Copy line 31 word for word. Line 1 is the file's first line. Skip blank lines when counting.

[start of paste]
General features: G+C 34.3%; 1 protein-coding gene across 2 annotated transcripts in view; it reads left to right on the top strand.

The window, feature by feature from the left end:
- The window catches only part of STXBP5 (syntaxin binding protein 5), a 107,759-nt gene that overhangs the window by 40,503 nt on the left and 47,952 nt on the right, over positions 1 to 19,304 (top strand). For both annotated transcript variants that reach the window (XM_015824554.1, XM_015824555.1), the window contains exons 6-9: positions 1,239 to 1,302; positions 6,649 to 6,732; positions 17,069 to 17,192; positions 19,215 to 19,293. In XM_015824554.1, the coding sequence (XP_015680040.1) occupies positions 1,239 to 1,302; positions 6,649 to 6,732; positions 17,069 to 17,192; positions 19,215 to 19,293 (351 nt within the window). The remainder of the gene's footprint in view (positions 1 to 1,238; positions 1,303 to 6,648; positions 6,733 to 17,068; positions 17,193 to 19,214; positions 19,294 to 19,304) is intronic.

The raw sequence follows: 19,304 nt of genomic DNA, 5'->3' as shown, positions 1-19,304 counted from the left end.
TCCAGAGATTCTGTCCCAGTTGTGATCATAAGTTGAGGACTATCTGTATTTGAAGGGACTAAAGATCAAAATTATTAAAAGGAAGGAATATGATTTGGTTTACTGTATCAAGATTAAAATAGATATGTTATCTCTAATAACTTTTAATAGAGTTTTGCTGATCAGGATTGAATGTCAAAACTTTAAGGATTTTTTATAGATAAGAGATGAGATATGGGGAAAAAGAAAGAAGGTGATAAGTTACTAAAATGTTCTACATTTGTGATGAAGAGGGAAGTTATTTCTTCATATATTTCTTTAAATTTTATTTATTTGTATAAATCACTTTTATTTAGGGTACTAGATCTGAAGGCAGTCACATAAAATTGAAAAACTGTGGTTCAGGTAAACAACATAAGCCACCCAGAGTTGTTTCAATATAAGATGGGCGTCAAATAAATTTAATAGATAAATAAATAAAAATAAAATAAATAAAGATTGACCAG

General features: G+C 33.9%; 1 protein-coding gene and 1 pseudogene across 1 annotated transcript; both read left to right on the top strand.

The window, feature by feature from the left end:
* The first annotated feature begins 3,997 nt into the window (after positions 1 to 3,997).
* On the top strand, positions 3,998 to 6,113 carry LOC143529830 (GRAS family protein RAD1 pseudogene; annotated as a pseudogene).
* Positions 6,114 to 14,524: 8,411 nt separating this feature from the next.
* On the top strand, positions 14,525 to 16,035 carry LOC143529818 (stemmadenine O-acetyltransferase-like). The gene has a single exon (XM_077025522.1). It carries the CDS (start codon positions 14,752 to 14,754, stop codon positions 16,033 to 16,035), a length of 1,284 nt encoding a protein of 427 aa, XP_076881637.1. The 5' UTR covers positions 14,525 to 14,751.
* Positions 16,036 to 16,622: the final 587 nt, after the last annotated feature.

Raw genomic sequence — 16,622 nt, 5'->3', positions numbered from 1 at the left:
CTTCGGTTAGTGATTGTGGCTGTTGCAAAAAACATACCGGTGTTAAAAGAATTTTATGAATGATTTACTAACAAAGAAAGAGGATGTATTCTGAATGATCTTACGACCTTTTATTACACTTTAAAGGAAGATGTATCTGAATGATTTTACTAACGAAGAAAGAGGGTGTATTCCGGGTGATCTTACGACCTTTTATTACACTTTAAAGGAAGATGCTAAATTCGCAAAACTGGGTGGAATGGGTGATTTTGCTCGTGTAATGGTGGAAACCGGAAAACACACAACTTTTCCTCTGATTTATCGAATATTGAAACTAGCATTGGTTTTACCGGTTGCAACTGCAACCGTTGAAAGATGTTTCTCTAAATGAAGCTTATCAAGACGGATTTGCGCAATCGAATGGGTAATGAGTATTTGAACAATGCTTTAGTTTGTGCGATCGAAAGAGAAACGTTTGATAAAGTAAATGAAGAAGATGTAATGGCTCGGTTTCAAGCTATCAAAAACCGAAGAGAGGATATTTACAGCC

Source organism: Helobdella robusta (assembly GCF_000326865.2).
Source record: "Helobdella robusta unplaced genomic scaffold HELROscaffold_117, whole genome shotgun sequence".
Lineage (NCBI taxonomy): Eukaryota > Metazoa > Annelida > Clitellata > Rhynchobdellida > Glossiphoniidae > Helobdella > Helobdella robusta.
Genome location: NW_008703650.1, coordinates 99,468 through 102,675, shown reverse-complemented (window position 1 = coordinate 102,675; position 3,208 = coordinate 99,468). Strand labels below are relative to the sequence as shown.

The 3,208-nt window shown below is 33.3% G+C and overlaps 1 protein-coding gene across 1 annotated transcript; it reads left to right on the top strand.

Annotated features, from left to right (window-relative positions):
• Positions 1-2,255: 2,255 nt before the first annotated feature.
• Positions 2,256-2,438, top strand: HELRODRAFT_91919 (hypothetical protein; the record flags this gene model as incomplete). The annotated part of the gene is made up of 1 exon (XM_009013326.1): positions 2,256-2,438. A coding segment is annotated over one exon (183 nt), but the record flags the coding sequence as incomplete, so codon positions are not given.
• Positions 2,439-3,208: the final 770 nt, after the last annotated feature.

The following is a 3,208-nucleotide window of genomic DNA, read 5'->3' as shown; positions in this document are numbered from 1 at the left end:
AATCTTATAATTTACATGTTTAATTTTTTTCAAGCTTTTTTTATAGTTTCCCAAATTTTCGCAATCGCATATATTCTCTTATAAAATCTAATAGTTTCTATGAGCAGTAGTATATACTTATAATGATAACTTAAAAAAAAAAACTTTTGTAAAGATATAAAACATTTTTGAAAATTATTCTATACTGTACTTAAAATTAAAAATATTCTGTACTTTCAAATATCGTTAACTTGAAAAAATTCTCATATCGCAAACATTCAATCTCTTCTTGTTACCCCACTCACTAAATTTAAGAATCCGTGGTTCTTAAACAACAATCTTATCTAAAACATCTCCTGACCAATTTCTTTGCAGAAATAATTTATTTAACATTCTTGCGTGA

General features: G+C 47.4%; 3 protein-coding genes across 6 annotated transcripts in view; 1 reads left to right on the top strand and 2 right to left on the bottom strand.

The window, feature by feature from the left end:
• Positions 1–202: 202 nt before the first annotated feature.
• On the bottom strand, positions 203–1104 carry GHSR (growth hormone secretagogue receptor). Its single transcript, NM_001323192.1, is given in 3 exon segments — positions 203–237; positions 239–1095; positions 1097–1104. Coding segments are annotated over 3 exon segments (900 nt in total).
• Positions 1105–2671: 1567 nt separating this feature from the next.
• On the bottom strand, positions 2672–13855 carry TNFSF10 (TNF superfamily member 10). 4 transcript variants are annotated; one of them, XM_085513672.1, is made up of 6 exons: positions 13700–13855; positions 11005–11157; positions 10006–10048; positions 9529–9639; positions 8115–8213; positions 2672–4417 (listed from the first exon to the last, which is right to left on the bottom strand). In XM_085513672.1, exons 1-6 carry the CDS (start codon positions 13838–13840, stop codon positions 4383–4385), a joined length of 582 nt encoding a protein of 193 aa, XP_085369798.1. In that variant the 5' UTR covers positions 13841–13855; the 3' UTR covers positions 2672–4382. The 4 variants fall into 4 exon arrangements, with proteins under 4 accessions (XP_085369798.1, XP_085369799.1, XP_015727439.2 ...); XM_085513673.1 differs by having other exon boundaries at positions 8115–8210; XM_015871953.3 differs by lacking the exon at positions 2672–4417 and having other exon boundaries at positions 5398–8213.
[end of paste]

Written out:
• On the bottom strand, positions 2672–13855 carry TNFSF10 (TNF superfamily member 10). 4 transcript variants are annotated; one of them, XM_085513672.1, is made up of 6 exons: positions 13700–13855; positions 11005–11157; positions 10006–10048; positions 9529–9639; positions 8115–8213; positions 2672–4417 (listed from the first exon to the last, which is right to left on the bottom strand). In XM_085513672.1, exons 1-6 carry the CDS (start codon positions 13838–13840, stop codon positions 4383–4385), a joined length of 582 nt encoding a protein of 193 aa, XP_085369798.1. In that variant the 5' UTR covers positions 13841–13855; the 3' UTR covers positions 2672–4382. The 4 variants fall into 4 exon arrangements, with proteins under 4 accessions (XP_085369798.1, XP_085369799.1, XP_015727439.2 ...); XM_085513673.1 differs by having other exon boundaries at positions 8115–8210; XM_015871953.3 differs by lacking the exon at positions 2672–4417 and having other exon boundaries at positions 5398–8213.